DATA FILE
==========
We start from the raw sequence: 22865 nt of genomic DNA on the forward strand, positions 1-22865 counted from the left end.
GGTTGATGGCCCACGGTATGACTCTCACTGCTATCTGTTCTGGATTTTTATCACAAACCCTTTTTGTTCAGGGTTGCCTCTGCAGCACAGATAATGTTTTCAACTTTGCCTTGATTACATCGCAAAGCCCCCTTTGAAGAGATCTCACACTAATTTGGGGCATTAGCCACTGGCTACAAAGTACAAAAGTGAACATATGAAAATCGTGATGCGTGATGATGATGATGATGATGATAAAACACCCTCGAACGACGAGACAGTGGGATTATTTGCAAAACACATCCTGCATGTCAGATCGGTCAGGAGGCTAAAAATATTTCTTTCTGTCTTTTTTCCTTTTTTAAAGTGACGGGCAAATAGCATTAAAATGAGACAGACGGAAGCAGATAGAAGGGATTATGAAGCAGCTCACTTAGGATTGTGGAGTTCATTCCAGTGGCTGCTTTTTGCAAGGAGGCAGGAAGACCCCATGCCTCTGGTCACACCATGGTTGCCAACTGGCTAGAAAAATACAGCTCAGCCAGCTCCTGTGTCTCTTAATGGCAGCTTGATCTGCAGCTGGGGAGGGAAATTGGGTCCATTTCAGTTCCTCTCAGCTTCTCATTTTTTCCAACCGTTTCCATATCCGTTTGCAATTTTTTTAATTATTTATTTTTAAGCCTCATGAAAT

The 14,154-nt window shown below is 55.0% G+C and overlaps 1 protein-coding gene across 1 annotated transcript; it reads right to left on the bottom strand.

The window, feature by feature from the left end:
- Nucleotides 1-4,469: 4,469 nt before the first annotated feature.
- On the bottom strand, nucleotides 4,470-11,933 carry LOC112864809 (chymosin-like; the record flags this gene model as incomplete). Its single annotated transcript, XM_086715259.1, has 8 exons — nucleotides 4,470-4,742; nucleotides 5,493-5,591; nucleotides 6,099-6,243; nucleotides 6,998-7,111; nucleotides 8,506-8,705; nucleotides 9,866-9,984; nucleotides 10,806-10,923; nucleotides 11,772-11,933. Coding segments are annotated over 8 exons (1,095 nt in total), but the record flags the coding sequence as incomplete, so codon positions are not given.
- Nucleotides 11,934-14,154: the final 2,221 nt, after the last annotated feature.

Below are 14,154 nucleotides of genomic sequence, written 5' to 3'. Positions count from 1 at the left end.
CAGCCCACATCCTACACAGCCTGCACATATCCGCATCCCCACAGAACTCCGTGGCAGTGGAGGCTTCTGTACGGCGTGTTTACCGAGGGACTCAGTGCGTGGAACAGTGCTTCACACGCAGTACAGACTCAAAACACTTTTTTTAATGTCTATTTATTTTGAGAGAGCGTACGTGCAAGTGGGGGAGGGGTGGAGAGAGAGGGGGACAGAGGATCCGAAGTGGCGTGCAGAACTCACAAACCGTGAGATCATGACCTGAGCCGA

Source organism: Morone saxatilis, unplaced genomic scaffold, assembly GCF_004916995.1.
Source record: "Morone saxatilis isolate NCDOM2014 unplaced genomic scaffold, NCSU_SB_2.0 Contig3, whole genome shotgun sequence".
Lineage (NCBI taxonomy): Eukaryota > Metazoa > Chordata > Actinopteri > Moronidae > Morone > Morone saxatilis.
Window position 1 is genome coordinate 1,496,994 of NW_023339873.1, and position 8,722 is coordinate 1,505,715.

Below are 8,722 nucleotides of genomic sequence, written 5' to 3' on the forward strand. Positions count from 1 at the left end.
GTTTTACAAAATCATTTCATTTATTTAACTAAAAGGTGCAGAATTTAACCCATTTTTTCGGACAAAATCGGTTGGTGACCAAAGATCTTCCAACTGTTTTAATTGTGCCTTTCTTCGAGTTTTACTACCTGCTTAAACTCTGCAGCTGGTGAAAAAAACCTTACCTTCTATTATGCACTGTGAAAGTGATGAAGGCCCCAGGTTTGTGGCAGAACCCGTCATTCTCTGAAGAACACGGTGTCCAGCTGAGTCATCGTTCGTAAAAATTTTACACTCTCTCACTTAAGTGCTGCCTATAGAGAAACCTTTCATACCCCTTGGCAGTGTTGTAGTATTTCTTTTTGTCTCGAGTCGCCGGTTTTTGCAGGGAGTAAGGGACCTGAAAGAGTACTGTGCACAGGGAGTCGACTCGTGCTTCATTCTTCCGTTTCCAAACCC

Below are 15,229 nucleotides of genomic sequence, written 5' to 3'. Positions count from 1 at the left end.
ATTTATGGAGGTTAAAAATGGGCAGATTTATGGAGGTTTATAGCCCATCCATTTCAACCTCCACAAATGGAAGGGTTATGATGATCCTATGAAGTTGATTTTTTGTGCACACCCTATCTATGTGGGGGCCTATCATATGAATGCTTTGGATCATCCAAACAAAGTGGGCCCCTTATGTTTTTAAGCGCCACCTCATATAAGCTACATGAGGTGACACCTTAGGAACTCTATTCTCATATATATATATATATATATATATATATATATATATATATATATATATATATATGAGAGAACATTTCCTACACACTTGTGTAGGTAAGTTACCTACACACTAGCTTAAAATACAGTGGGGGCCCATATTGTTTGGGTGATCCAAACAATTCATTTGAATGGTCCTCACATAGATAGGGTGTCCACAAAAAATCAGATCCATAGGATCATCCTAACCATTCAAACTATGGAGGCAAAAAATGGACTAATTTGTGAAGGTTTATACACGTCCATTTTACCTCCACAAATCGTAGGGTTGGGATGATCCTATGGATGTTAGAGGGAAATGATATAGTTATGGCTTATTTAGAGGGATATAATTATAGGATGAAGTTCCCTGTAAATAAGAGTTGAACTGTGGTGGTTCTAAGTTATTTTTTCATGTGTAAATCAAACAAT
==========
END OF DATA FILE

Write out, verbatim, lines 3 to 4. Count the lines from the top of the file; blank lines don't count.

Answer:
The 14,154-nt window shown below is 55.0% G+C and overlaps 1 protein-coding gene across 1 annotated transcript; it reads right to left on the bottom strand.

The window, feature by feature from the left end: